Canada’s main stock index was subdued on Monday as gains in commodity-linked shares were offset by weakness in cyclical and tech stocks, while downbeat data from China fueled fears of a global economic slowdown.
At 9:47 a.m. ET (13:47 GMT), the Toronto Stock Exchange’s S&P/TSX composite index was up 3.91 points, or 0.02%, at 20,103.72, a day after recording its biggest gain since February 2021.
China’s April retail sales plunged 11.1% on the year, almost twice the expected decline, hurt by full or partial COVID-19 lockdowns in dozens of cities. Industrial output dropped 2.9%, while analysts had looked for a slight increase.
“Overall the global market sentiment is negative again to start the week, although interestingly not as much as it was earlier. It does seem to be easing a bit, but still the China data wasn’t very good I think that is the bottom line,” Cieszynski added.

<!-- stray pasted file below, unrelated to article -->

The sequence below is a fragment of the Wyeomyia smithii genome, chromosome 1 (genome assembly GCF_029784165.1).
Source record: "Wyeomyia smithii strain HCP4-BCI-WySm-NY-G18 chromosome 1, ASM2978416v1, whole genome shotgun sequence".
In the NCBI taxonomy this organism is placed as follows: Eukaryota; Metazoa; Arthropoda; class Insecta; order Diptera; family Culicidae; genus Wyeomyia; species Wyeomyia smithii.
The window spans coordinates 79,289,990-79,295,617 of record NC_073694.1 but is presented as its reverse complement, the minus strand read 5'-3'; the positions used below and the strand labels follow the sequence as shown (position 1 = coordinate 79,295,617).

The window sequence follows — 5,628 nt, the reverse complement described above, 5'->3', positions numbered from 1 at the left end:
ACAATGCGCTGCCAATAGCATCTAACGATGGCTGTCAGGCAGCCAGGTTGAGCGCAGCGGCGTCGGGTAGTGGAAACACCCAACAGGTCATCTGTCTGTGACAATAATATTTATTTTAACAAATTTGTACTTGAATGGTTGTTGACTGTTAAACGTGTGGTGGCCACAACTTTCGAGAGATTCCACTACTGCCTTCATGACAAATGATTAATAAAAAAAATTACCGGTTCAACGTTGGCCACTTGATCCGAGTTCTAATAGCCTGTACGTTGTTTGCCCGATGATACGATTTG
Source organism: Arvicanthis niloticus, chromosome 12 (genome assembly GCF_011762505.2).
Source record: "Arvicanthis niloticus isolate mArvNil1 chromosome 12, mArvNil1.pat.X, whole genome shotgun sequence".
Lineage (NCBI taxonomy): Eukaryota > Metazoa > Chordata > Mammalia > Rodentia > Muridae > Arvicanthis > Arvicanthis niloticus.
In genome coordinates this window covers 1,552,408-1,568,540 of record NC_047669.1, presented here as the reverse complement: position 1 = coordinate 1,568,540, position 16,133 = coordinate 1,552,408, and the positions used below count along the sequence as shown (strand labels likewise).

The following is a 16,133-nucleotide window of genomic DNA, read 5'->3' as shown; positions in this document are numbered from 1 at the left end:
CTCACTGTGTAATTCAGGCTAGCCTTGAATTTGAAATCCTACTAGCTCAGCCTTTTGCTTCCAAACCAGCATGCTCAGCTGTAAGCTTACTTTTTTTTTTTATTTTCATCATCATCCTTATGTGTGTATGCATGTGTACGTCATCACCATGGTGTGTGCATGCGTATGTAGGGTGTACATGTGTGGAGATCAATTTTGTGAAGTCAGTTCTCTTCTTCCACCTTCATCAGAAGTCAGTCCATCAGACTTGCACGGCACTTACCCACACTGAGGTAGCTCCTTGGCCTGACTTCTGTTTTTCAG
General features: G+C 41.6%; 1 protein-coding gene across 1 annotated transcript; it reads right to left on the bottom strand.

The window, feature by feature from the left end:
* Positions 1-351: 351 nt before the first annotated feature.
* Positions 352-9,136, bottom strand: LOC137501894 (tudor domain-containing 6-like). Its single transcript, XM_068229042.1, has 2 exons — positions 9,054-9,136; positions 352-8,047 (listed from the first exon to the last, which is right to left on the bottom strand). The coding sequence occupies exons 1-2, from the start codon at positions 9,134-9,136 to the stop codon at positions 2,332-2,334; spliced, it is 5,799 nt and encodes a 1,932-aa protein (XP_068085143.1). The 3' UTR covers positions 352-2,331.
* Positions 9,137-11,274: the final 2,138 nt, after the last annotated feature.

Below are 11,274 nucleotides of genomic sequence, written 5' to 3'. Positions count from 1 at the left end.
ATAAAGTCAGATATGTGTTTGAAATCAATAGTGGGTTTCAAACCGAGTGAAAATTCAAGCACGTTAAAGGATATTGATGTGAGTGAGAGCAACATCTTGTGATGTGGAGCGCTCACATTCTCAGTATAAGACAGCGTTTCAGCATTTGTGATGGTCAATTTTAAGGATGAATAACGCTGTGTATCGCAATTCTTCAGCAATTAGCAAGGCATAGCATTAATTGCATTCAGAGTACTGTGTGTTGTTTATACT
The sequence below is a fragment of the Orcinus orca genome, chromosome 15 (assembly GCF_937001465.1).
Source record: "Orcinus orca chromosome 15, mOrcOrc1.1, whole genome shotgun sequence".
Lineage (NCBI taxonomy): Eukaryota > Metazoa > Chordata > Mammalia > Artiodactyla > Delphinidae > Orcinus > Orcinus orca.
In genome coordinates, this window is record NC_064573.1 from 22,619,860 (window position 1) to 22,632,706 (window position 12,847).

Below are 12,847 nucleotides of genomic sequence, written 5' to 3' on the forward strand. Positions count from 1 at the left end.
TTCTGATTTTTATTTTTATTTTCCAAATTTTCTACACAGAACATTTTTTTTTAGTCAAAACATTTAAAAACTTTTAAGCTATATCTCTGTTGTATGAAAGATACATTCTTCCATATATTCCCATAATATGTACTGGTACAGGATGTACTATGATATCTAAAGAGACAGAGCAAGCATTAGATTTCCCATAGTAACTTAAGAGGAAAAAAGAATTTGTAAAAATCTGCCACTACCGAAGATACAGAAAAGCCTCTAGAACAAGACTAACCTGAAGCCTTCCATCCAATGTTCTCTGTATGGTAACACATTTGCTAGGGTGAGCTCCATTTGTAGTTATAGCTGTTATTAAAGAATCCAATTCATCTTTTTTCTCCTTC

Cyclical and technology stocks were down 1.09% and 1.7% respectively, countering gains in commodity-linked shares.
The energy sector climbed 2.1% despite U.S. crude prices slipping 0.4% a barrel, while Brent crude lost 0.5%.
“Natural gas is up, so as gasoline. So that could help to cushion the blow a bit for Canada,” said Colin Cieszynski, chief market strategist at SIA Wealth Management.
The materials sector, which includes precious and base metals’ miners and fertilizer companies, added 0.7%, tracking stronger industrial metals as top consumer China’s plans to ease COVID restrictions raised expectations of a demand revival.
On the economic front, domestic wholesale trade increased by 0.3% in March from the previous month on stronger sales in building materials and supplies, as well as the motor vehicles and parts and accessories subsector, Statistics Canada said.
Canadian factory sales grew by 2.5% in March from February on higher sales in petroleum and coal products, as well as primary metals, Statistics Canada said.
(Reporting by Amal S in Bengaluru; Editing by Vinay Dwivedi)